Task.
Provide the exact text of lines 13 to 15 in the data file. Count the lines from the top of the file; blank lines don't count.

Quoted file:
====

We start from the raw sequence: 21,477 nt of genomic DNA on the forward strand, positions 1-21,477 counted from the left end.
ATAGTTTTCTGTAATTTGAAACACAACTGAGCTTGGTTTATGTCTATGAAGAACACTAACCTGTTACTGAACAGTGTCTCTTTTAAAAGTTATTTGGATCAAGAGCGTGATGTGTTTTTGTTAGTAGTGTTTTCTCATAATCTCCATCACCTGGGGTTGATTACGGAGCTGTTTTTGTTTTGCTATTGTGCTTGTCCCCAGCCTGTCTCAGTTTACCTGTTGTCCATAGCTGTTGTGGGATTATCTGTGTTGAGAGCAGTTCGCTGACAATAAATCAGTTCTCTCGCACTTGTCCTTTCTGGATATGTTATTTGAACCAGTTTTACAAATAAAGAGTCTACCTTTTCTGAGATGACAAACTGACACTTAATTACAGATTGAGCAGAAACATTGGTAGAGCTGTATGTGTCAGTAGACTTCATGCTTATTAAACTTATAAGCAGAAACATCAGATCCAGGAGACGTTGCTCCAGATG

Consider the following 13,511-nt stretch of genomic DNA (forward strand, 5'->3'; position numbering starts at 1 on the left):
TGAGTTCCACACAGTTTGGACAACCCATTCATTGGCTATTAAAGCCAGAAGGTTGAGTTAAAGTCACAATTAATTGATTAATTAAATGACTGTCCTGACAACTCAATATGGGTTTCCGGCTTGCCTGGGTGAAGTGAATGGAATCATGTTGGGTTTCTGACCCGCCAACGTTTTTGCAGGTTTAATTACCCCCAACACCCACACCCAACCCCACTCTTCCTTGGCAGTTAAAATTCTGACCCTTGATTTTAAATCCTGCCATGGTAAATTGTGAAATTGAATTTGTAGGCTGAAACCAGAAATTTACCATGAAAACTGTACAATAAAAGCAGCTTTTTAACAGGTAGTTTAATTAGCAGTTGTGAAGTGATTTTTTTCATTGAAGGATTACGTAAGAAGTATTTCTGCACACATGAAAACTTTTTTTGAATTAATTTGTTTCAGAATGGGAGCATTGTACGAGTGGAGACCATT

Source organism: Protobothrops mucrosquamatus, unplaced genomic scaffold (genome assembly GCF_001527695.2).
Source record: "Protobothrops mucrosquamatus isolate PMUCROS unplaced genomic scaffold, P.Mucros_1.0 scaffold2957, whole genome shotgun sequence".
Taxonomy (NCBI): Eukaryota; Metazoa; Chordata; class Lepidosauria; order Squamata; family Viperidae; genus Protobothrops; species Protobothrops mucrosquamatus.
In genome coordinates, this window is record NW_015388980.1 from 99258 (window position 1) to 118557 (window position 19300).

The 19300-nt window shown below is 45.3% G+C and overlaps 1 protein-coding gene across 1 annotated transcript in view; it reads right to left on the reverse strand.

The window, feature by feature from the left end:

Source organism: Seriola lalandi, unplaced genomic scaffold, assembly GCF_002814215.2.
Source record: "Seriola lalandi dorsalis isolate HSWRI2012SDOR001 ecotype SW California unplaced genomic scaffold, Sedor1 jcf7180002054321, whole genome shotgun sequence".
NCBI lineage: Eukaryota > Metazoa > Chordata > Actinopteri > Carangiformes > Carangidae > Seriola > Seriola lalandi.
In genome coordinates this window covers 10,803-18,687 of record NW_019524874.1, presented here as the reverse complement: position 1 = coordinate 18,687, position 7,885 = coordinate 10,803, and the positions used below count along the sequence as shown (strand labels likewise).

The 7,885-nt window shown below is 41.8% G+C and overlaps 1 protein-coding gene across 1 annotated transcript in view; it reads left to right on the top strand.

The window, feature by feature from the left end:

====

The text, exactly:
NCBI lineage: Eukaryota > Metazoa > Chordata > Actinopteri > Carangiformes > Carangidae > Seriola > Seriola lalandi.
In genome coordinates this window covers 10,803-18,687 of record NW_019524874.1, presented here as the reverse complement: position 1 = coordinate 18,687, position 7,885 = coordinate 10,803, and the positions used below count along the sequence as shown (strand labels likewise).

The 7,885-nt window shown below is 41.8% G+C and overlaps 1 protein-coding gene across 1 annotated transcript in view; it reads left to right on the top strand.